Things to think about:
- What is your ideal lifestyle? I believe in building your business around your ideal lifestyle. So, first decide what that is. For me, it follows along with what I write down when I’m asked to describe my ideal day. I would love to wake up with a fresh smoothie to start my day, working for a few hours, then exploring for a bit. Exploring could be within my city or wherever I am at the moment. My ideal lifestyle includes being location independent. I would like to be able to pick up my business and work from anywhere. I spent 7 weeks with my family, both in my city and in my hometown of Calgary, Alberta, in 2014. I was able to work during that time because of choices I made in my business.
- How do you like to work? I’m an introvert, so enjoy spending time by myself (on my computer) chatting with and connecting with entrepreneurs online. I also really love connecting with people in person and running in-person workshops and coaching sessions. Because of this, I like to have a combination of in-person workshops (which I can run anywhere I set things up around the world), online programs and residual income from eBooks and other products. This is considered a combination of active and residual income.
- What do you consider to be a rich life? For me, being able to take off mid-day to go hiking for a few hours, go for an afternoon walk, grab a coffee and hang out for a while with a good book or meet up with a friend are all things that make me feel rich. Buying a book from a bookstore or spending an hour at the library are also on that rich life list.
Not sure how to take your ideal business model and turn it in to a sustainable business, or how to promote your passion (your service-based business) to the world? Find out how I can help by checking out my services page.
A little over a year ago, I didn’t know who Marie Forleo was. The wonderful world of business coaches, webinars, tele summits. . .it was all new to me. Once I jumped in, I was hooked. I wanted to learn everything I could about. . .everything. While working my bridge job, continuing to update my lifestyle blog (BeingTazim.com)
But then came feeling overwhelmed! There were SO many great resources out there telling me I needed to know about “this awesome newsletter trick” or “how creating an eBook will entice people to sign up for your mailing list and ultimately bring you tons of traffic.” You’ll never find that kind of advice here, by the way. Not in a form like that. There’s no shortage of information out there on blogs that will make you feel like you don’t know very much at all—but if you know this one thing your traffic will SOAR—SOAR I tell you! Anyway, I guess a few things became clear to me during that period of my life: 1. I have an addictive personality. It’s a good thing I’m not in to drugs or drinking. 2. Presenting information to my readers/clients in that way is SO not my bag. 3. Making a million tweaks to every aspect of my business, website, and social media profiles takes a lot of time and doesn’t necessarily bring me a little thing called money or traffic in and of itself. . . which leads to clients/money-making.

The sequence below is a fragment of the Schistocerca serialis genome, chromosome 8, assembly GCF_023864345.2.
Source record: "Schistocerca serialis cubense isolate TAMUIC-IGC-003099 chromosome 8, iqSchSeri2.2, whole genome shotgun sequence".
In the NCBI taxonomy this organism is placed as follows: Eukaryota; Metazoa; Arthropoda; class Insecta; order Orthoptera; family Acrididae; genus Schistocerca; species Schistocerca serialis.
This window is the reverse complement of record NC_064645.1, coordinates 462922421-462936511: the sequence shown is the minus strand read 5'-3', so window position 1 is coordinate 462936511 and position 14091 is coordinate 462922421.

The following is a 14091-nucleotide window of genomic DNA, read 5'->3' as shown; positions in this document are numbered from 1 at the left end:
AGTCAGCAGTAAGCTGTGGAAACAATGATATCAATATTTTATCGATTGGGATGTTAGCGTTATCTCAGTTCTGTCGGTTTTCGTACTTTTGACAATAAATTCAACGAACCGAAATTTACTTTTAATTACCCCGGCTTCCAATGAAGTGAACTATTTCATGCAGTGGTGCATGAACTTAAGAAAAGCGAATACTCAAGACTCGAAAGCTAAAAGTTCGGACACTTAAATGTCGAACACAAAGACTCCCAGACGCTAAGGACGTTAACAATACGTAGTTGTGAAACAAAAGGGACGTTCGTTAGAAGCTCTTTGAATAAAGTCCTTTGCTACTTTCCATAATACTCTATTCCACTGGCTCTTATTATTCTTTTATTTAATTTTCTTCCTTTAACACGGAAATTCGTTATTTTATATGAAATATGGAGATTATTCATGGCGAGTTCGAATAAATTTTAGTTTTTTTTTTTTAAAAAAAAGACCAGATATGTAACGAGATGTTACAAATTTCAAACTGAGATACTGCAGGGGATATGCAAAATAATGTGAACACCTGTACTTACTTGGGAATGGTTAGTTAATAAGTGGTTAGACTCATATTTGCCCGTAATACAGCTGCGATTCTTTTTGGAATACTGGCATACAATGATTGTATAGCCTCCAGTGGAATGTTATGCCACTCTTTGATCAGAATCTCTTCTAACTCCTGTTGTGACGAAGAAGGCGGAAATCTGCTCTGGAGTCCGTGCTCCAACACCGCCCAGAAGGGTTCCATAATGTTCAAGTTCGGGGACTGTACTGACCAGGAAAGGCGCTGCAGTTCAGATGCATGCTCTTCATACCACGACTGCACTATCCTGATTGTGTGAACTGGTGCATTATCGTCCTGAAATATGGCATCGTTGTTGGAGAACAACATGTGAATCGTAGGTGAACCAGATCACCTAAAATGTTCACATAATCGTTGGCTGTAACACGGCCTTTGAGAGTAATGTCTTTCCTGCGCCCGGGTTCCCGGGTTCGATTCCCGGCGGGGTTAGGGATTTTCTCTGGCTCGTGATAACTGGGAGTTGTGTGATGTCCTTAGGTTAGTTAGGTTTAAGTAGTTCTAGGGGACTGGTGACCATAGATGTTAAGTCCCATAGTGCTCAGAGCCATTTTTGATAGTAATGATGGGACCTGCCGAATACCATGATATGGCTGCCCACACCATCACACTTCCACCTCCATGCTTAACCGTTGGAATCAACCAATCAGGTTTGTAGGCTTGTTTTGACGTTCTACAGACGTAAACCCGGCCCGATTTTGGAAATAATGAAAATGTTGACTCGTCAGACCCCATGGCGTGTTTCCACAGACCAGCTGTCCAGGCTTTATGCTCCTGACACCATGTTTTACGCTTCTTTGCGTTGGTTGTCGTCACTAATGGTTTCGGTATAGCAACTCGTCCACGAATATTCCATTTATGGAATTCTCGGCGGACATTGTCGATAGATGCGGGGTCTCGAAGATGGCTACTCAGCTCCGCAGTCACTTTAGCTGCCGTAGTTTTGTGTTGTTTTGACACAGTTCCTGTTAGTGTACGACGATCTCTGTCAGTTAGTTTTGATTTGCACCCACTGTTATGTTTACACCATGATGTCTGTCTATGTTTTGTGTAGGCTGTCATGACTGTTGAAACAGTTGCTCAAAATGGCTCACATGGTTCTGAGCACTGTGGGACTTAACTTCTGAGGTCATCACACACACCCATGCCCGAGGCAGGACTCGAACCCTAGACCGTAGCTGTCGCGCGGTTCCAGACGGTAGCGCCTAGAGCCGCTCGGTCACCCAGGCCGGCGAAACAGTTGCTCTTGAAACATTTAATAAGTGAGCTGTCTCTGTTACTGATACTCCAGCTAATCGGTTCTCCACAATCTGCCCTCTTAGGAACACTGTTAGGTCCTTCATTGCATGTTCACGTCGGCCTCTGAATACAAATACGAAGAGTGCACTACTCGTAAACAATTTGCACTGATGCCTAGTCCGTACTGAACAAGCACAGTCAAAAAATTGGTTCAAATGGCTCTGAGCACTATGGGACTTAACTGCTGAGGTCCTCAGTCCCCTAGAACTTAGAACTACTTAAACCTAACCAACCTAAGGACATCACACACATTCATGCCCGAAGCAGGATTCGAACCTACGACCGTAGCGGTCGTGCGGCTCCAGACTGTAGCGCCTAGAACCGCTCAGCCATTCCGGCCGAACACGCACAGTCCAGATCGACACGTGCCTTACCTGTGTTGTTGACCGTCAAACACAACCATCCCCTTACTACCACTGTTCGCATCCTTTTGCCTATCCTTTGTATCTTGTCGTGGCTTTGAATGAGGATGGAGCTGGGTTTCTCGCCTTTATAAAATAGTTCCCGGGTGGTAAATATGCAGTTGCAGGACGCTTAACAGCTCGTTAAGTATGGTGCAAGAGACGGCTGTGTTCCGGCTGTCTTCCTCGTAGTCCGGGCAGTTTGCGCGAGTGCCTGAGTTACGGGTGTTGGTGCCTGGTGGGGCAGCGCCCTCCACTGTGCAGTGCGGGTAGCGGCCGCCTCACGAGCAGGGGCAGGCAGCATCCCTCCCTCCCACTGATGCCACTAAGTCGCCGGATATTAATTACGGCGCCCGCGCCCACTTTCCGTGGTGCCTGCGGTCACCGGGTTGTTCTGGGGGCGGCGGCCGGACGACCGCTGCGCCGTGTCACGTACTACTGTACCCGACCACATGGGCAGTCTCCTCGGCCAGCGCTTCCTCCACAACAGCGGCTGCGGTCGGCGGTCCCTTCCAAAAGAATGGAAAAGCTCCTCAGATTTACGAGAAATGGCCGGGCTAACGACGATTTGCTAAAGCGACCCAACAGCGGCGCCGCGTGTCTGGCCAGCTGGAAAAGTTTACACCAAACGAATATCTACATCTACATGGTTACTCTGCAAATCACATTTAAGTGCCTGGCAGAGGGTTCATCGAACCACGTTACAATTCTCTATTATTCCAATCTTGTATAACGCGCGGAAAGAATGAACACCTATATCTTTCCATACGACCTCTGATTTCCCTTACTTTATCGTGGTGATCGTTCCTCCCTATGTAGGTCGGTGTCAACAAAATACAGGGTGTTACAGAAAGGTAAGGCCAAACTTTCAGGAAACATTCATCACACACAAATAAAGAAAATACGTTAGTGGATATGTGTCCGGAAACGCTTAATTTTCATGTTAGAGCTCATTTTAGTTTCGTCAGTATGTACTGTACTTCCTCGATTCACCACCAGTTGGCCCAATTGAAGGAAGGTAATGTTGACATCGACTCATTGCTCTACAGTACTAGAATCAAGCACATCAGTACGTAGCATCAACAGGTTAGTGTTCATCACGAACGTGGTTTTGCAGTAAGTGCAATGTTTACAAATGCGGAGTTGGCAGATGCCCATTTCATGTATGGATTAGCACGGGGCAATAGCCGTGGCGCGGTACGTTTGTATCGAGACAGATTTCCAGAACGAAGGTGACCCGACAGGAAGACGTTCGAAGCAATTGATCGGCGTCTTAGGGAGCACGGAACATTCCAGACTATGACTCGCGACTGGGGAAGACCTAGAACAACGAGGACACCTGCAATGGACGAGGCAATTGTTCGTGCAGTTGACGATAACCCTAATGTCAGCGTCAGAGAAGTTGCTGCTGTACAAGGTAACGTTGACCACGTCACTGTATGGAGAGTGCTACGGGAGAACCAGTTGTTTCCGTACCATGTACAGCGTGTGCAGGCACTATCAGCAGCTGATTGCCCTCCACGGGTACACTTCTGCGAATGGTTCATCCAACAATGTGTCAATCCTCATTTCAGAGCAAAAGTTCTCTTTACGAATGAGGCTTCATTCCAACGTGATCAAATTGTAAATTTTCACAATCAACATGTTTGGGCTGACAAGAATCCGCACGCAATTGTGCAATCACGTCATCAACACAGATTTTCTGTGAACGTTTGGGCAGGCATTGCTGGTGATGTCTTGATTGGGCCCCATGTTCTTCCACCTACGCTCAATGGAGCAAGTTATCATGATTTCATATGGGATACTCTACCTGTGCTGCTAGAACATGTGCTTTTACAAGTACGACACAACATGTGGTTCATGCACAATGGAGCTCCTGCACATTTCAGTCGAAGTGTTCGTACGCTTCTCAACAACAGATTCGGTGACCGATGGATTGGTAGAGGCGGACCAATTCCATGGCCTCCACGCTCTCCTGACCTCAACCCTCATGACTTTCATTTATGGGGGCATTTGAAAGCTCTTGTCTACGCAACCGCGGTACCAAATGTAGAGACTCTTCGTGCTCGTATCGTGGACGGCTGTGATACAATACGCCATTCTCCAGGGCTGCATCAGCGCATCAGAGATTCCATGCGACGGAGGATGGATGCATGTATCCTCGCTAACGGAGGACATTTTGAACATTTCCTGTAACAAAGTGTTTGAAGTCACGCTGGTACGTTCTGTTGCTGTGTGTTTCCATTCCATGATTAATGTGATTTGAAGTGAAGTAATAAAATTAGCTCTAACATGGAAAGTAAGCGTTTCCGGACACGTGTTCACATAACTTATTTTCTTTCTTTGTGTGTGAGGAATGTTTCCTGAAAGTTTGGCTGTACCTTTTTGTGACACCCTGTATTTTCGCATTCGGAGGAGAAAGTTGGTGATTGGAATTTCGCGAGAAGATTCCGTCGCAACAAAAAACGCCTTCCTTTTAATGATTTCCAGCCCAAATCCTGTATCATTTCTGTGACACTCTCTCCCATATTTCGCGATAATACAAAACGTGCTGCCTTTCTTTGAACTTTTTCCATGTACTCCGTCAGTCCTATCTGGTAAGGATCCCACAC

Something had to give!
From creating the “perfect” about page, to tweaking your Facebook page header to look a certain way, to starting a blog, and using every single social media platform out there, the noise is seemingly endless! Realizing that I am just not that in to changing tiny things to do with social media promotion that don’t add up to very much ROI was a start. Noticing that I had notebooks full of information from all the webinars and what-not I’d been spending time watching and reading instead of really working on things was when I knew I needed to change things for myself. The last straw was when I added up all the courses I’d enrolled in that I hadn’t even started or completed yet. Rebecca Tracey of The Uncaged Life totally got me over my course addiction with her program Uncage your Business.*
The Uncaged Life and Hey, Nice Package! are totally awesome programs that I wholeheartedly endorse.
I was in way too deep with all the biz information coming my way, and I didn’t know how to get out—until one day I decided to quit cold turkey. I unsubscribed from dozens of newsletter emails, stopped signing up for every single “best thing in the world” challenge/webinar/course, and focused on creating a clear picture of what methods and ways of doing business work for me. Once I left all of that noise behind I was able to really focus on what I wanted to do for my business. Maybe it took being “part of that world” (queue pictures of Ariel from The Little Mermaid) for half to ¾ of a year to really know what I did and didn’t want my business to be like. To be clear, I was freelancing as a virtual assistant last summer (2013) and didn’t make the leap to a business name and doing things differently until late November.